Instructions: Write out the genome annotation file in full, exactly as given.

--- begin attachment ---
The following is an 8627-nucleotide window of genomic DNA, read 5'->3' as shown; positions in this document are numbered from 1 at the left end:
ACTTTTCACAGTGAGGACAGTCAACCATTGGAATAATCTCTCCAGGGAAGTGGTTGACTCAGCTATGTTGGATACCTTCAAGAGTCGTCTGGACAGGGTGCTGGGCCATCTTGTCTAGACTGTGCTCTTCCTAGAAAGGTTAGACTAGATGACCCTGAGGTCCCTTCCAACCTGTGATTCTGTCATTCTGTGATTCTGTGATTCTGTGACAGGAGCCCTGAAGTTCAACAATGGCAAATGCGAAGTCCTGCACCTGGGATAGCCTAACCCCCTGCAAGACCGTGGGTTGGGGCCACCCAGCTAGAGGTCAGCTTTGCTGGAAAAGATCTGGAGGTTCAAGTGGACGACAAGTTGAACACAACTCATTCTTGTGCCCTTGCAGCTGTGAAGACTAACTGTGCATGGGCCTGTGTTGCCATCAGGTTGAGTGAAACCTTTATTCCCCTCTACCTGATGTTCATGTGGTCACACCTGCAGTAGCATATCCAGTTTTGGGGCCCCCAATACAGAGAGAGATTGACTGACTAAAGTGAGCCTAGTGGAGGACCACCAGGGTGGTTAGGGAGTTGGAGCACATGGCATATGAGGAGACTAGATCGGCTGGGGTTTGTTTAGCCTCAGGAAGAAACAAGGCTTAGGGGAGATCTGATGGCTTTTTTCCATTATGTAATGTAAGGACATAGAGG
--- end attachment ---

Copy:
The following is an 8627-nucleotide window of genomic DNA, read 5'->3' as shown; positions in this document are numbered from 1 at the left end:
ACTTTTCACAGTGAGGACAGTCAACCATTGGAATAATCTCTCCAGGGAAGTGGTTGACTCAGCTATGTTGGATACCTTCAAGAGTCGTCTGGACAGGGTGCTGGGCCATCTTGTCTAGACTGTGCTCTTCCTAGAAAGGTTAGACTAGATGACCCTGAGGTCCCTTCCAACCTGTGATTCTGTCATTCTGTGATTCTGTGATTCTGTGACAGGAGCCCTGAAGTTCAACAATGGCAAATGCGAAGTCCTGCACCTGGGATAGCCTAACCCCCTGCAAGACCGTGGGTTGGGGCCACCCAGCTAGAGGTCAGCTTTGCTGGAAAAGATCTGGAGGTTCAAGTGGACGACAAGTTGAACACAACTCATTCTTGTGCCCTTGCAGCTGTGAAGACTAACTGTGCATGGGCCTGTGTTGCCATCAGGTTGAGTGAAACCTTTATTCCCCTCTACCTGATGTTCATGTGGTCACACCTGCAGTAGCATATCCAGTTTTGGGGCCCCCAATACAGAGAGAGATTGACTGACTAAAGTGAGCCTAGTGGAGGACCACCAGGGTGGTTAGGGAGTTGGAGCACATGGCATATGAGGAGACTAGATCGGCTGGGGTTTGTTTAGCCTCAGGAAGAAACAAGGCTTAGGGGAGATCTGATGGCTTTTTTCCATTATGTAATGTAAGGACATAGAGG